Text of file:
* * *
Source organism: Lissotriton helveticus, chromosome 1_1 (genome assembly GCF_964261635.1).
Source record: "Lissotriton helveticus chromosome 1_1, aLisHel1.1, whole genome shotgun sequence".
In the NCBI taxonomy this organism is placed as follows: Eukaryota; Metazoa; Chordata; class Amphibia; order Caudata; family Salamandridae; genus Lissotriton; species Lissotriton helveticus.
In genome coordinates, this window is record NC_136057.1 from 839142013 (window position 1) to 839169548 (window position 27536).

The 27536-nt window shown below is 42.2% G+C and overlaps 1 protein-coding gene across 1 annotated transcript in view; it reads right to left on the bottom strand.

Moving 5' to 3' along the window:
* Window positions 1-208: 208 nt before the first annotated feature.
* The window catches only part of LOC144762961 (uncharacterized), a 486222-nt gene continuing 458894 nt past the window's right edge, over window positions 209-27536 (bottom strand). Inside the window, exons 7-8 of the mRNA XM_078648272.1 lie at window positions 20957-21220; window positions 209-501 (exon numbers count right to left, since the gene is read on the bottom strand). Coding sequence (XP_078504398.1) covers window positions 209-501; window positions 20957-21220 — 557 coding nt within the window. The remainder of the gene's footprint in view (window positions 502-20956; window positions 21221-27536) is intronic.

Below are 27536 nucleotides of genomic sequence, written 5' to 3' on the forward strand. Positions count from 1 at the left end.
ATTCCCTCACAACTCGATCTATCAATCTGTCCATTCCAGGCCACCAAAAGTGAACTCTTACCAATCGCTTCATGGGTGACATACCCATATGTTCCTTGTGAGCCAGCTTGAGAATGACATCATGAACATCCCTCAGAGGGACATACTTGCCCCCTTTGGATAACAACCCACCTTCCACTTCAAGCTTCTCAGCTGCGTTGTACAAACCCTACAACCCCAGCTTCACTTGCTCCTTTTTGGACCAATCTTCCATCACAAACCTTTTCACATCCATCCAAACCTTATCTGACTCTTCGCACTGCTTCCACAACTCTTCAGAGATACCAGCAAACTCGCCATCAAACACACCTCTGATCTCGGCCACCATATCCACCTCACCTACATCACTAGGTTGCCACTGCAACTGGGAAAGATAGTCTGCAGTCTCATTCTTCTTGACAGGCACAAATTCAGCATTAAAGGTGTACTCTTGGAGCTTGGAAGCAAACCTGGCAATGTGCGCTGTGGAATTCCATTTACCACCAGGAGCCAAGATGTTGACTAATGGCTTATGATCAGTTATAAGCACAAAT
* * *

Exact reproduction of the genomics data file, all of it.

Source organism: Lissotriton helveticus, chromosome 1_1 (genome assembly GCF_964261635.1).
Source record: "Lissotriton helveticus chromosome 1_1, aLisHel1.1, whole genome shotgun sequence".
In the NCBI taxonomy this organism is placed as follows: Eukaryota; Metazoa; Chordata; class Amphibia; order Caudata; family Salamandridae; genus Lissotriton; species Lissotriton helveticus.
In genome coordinates, this window is record NC_136057.1 from 839142013 (window position 1) to 839169548 (window position 27536).

The 27536-nt window shown below is 42.2% G+C and overlaps 1 protein-coding gene across 1 annotated transcript in view; it reads right to left on the bottom strand.

Moving 5' to 3' along the window:
* Window positions 1-208: 208 nt before the first annotated feature.
* The window catches only part of LOC144762961 (uncharacterized), a 486222-nt gene continuing 458894 nt past the window's right edge, over window positions 209-27536 (bottom strand). Inside the window, exons 7-8 of the mRNA XM_078648272.1 lie at window positions 20957-21220; window positions 209-501 (exon numbers count right to left, since the gene is read on the bottom strand). Coding sequence (XP_078504398.1) covers window positions 209-501; window positions 20957-21220 — 557 coding nt within the window. The remainder of the gene's footprint in view (window positions 502-20956; window positions 21221-27536) is intronic.

Below are 27536 nucleotides of genomic sequence, written 5' to 3' on the forward strand. Positions count from 1 at the left end.
ATTCCCTCACAACTCGATCTATCAATCTGTCCATTCCAGGCCACCAAAAGTGAACTCTTACCAATCGCTTCATGGGTGACATACCCATATGTTCCTTGTGAGCCAGCTTGAGAATGACATCATGAACATCCCTCAGAGGGACATACTTGCCCCCTTTGGATAACAACCCACCTTCCACTTCAAGCTTCTCAGCTGCGTTGTACAAACCCTACAACCCCAGCTTCACTTGCTCCTTTTTGGACCAATCTTCCATCACAAACCTTTTCACATCCATCCAAACCTTATCTGACTCTTCGCACTGCTTCCACAACTCTTCAGAGATACCAGCAAACTCGCCATCAAACACACCTCTGATCTCGGCCACCATATCCACCTCACCTACATCACTAGGTTGCCACTGCAACTGGGAAAGATAGTCTGCAGTCTCATTCTTCTTGACAGGCACAAATTCAGCATTAAAGGTGTACTCTTGGAGCTTGGAAGCAAACCTGGCAATGTGCGCTGTGGAATTCCATTTACCACCAGGAGCCAAGATGTTGACTAATGGCTTATGATCAGTTATAAGCACAAAT